The staff structure you create for your business can mean the difference between growth and stagnation. The unfortunate reality is that all too often a company’s organizational structure is never considered. Especially as small businesses start to grow, the staff structure evolves organically and often haphazardly; rather than being thoughtfully developed.

When a new business is born, there are usually just a few people involved, and they do everything. Susan might be best at finance, so she handles the books. Angie might have big ideas, so she is creating products or services. And Olivia may be very charismatic, so she takes the lead on sales. This is a great start!

As the company grows, they bring in team members to help with sales and production and service. When they are still small the company can get by without creating much formal structure. This is often preferred as they want to remain responsive and nimble and casual. As long as everyone is productive and working well together, this free-flowing construct can work for companies up to about 7 to 10 people.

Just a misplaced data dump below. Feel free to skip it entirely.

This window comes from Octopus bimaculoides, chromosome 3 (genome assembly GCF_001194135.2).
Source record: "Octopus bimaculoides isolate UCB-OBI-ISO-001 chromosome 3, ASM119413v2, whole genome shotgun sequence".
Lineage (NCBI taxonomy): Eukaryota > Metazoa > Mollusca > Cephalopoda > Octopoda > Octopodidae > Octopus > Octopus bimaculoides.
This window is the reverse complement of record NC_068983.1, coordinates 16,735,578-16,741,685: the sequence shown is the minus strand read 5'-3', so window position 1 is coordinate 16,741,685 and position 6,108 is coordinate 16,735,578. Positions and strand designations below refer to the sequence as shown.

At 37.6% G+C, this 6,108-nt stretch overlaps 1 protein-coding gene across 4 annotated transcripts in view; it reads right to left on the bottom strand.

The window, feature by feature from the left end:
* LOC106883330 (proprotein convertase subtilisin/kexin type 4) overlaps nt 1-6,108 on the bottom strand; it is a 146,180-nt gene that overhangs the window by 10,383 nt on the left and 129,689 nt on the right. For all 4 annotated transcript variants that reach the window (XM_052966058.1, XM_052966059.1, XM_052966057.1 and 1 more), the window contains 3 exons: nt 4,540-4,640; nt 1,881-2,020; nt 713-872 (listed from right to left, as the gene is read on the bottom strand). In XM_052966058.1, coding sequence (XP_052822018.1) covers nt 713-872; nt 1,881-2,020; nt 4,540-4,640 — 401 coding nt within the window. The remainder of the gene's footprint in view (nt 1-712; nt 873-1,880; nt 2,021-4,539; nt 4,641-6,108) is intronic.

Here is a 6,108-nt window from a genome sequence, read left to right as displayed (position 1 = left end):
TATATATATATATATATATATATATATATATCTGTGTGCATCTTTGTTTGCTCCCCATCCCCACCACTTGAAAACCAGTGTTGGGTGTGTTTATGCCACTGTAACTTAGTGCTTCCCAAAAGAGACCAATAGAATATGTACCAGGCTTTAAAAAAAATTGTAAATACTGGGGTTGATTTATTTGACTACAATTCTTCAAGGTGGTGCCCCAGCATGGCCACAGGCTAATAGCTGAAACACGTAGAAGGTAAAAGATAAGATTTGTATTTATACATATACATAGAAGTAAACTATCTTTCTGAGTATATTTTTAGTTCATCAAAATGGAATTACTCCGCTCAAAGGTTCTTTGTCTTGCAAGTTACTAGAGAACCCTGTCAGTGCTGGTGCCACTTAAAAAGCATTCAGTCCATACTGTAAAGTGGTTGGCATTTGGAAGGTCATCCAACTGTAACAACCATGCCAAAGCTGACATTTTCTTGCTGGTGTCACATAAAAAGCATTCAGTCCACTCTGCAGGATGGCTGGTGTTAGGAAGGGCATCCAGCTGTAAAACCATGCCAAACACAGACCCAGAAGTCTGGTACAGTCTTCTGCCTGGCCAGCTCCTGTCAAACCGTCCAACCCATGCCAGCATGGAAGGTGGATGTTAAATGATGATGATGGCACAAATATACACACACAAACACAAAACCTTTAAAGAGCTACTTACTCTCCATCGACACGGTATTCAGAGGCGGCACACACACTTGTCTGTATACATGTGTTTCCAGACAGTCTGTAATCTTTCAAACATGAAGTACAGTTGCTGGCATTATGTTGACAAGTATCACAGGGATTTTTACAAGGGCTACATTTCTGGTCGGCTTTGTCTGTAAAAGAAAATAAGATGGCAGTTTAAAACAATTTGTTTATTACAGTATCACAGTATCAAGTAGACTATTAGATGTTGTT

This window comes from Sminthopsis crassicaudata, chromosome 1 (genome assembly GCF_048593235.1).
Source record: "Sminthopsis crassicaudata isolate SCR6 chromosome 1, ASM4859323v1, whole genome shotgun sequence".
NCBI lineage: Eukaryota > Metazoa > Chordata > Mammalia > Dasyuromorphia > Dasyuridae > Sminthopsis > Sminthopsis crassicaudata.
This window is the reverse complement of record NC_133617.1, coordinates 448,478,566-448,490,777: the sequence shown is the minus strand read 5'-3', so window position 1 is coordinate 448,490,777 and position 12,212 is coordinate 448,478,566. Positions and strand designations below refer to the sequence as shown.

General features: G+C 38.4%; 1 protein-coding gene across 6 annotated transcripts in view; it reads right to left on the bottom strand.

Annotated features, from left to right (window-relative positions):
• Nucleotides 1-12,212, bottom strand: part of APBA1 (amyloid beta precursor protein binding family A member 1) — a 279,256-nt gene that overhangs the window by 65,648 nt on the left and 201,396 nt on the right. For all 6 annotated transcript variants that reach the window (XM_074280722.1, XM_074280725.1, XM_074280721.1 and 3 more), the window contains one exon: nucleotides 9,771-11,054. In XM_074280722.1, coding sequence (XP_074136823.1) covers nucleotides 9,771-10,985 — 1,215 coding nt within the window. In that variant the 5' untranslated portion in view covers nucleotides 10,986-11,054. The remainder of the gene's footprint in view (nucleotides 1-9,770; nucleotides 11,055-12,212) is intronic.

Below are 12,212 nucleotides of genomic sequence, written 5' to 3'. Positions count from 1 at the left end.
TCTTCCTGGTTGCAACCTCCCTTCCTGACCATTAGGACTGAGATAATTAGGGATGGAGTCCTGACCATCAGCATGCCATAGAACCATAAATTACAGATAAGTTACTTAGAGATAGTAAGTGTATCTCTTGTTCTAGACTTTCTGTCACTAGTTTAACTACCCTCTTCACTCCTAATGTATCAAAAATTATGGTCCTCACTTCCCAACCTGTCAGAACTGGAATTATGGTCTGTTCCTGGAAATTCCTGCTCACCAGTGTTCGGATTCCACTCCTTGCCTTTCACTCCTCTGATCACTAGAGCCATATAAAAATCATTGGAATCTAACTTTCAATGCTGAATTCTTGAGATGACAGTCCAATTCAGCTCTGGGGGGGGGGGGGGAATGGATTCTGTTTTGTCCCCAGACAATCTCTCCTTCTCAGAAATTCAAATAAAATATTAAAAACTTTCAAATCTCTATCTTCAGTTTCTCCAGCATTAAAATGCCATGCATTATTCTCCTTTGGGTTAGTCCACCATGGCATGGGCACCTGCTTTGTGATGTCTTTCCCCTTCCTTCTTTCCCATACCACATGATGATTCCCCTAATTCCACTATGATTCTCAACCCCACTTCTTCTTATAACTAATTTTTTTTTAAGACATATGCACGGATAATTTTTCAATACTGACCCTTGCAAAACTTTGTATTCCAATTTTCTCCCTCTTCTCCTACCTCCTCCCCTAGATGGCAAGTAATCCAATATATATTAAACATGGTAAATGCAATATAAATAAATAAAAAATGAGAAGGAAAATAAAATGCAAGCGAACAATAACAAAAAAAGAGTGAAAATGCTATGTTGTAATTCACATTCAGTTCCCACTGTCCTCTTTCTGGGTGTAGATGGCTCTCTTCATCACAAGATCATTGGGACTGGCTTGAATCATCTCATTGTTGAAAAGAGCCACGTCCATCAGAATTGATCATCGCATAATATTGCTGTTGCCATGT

Challenges arise when the company starts to grow bigger and the structure doesn’t get addressed. The bigger a company gets, the harder it is for the leader(s) to keep their finger on the pulse of what is going on. Team members have less accountability if there is no clear chain of command. Expectations may be misunderstood. Decision making becomes inconsistent and confusing. This is the point where companies that have solid growth potential, start to stagnate.

Components of a Strong Structure

You may be wondering what it means to create a strong structure. Here are the key components that can help you organize your team for greater growth:

  • Organizational Chart

  • Clear Accountabilities

  • Delegation & Mindful Expansion

  • Thoughtful Supervision

Organizational Chart

This is a simple concept. Everyone has seen an org chart and understands how they work. The tricky part lies in finding the right one for your business. Generally speaking, the work of a business can be divided into three categories:

  • Finance

  • Sales

  • Operations